**[0076]**The relations between the Doppler shift and the number of packets to be skipped as shown in FIGS. 8, 10, and 12 are based on the simulation result shown below. FIG. 13 is a diagram showing the configuration of a MIMO detector 50 used in the simulation. A phase locked loop (PLL) 51 is used as the phase synchronization circuit 21 of the MIMO detector 11 shown in FIG. 2, and a direct current to direct current (DC-DC) converter 52 is used as the regulator 22 of the MIMO detector 11. The PLL 51 and the DC-DC converter 52 were used based on Ishikawa et al., "A 90-nm CMOS Motion Estimation Processor for MPEG4 implementing Dynamic Voltage and Frequency Scaling" IEICE Technical Report, ICD 2006-201, pp. 25-30, Feb. 28, 2007, and Masuda et al., "Design of Low Power and Small Size PLL Circuit," Proceedings of IEICE General Conference, 2009 IEICE Transactions on Electronics (2), p. 133, Mar. 4, 2009. The simulation was conducted under the conditions shown in Table 2 below.

**[0077]**[Table 2]

**[0078]**Signal-Noise Ratio (SNR)-Bit Error Rate (BER) characteristics were calculated for the Doppler shift in the range of 2 to 20 Hz under the conditions of Table 2. FIG. 14 is a graph showing the SNR-BER characteristics for the Doppler shift of 10 Hz.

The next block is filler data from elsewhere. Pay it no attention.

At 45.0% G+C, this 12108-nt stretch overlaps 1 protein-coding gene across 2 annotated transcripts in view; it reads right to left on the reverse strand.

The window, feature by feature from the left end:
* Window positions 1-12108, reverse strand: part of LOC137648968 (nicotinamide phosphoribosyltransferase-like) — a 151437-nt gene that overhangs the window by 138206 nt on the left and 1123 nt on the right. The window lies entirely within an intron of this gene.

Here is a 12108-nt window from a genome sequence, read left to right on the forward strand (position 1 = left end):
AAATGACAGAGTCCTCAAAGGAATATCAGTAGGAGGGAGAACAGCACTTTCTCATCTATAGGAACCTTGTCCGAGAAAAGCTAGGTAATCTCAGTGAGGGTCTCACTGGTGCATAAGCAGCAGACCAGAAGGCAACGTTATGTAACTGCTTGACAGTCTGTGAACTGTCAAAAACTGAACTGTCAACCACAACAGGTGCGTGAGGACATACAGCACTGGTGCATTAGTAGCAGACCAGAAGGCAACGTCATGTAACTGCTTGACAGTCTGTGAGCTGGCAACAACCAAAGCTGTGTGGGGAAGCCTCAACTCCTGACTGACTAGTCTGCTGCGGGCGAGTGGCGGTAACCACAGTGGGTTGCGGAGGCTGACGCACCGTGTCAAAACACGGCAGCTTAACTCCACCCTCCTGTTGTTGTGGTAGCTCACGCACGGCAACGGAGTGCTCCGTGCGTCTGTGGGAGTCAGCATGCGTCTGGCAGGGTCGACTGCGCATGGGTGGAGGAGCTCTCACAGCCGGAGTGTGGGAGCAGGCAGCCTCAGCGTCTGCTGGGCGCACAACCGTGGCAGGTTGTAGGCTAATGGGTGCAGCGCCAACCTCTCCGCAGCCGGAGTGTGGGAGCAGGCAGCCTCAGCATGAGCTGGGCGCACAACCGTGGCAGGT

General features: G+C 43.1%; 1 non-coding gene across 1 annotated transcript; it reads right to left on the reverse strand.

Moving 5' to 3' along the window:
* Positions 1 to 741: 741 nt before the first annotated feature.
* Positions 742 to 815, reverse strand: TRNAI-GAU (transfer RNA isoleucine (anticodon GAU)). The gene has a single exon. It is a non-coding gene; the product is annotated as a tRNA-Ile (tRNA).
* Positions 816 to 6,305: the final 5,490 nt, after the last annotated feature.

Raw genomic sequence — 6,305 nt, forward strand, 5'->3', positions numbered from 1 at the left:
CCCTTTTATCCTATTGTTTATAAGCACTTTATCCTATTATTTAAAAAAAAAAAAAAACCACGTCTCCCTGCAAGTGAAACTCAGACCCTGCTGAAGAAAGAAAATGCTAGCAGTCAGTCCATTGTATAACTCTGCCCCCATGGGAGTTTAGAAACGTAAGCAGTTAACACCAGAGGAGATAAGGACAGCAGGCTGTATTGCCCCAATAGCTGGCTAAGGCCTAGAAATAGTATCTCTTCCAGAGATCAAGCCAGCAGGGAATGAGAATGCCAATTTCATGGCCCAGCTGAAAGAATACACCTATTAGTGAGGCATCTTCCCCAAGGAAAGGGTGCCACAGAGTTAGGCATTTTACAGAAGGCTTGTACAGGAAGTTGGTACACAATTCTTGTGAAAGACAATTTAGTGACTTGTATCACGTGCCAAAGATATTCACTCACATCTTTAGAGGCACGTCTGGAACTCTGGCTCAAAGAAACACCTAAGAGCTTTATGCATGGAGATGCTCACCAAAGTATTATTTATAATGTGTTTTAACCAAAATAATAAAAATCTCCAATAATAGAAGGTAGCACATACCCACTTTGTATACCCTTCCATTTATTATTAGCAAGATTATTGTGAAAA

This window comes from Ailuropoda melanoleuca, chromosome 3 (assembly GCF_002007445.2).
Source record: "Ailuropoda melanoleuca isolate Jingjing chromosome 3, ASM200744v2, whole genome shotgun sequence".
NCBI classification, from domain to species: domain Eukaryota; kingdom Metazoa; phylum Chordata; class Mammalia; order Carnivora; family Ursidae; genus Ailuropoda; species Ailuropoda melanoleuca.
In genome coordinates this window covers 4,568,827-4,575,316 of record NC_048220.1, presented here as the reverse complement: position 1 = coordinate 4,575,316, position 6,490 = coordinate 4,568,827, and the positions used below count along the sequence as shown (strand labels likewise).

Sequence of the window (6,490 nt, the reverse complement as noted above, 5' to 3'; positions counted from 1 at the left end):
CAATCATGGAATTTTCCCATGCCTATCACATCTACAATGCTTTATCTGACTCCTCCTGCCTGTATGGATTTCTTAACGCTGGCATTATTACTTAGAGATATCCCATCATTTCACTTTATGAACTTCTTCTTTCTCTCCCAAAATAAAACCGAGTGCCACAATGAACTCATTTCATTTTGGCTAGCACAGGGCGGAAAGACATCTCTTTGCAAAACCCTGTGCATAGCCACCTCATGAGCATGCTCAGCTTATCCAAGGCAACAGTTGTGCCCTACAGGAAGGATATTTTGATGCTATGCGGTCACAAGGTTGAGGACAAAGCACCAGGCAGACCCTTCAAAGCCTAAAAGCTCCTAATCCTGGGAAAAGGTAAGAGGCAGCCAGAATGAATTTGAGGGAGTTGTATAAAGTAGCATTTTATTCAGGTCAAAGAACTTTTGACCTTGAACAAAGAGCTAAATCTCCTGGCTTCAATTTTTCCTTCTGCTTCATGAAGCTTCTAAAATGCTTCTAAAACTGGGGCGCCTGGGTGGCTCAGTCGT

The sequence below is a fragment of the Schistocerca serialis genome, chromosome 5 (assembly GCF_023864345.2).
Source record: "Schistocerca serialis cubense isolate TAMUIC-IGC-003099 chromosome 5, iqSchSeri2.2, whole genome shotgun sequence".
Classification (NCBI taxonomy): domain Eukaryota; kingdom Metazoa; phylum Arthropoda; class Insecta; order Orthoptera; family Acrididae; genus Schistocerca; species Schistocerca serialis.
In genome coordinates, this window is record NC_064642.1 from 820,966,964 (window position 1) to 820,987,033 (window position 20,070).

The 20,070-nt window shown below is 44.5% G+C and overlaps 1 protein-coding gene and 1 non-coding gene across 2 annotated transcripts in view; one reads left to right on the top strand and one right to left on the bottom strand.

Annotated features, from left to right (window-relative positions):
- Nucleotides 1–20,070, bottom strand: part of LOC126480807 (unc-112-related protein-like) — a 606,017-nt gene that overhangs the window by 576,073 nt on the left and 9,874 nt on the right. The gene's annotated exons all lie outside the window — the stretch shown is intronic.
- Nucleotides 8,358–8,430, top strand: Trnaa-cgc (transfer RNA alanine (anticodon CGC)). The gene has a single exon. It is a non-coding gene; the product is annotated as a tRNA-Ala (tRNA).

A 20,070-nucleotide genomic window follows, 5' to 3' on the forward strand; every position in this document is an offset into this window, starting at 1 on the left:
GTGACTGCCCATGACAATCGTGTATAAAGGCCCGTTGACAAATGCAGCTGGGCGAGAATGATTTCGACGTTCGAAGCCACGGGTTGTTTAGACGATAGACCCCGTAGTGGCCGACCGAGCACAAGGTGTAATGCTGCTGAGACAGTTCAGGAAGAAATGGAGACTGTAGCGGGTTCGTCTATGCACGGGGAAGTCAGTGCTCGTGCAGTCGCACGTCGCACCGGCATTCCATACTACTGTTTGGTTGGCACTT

**[0079]**In the long detection delay mode, the SNR-BER characteristics are not acceptable (NG) in the case where the number of packets to be skipped is 16 and 8, and are acceptable (OK) in the case where the number of packets to be skipped is 4 or less. Accordingly, referring to FIG. 12, the number of packets to be skipped is 4 for the Doppler shift of 10 Hz. In the short detection delay mode, the SNR-BER characteristics are not acceptable (NG) in the case where the number of packets to be skipped is 16, and are acceptable (OK) in the case where the number of packets to be skipped is 8 or less. Accordingly, referring to FIG. 10, the number of packets to be skipped is 8 for the Doppler shift of 10 Hz. In this manner, the number of packets to be skipped, which provides acceptable SNR-BER characteristics (OK), was decided for each Doppler shift shown in FIGS. 8, 10, and 12.

**[0080]**The above embodiment is described with respect to an example in which the clock frequency and the voltage are decided by referring to the table. However, the present invention is not limited to this, and the voltage may be calculated from the clock frequency by using the above expression (1).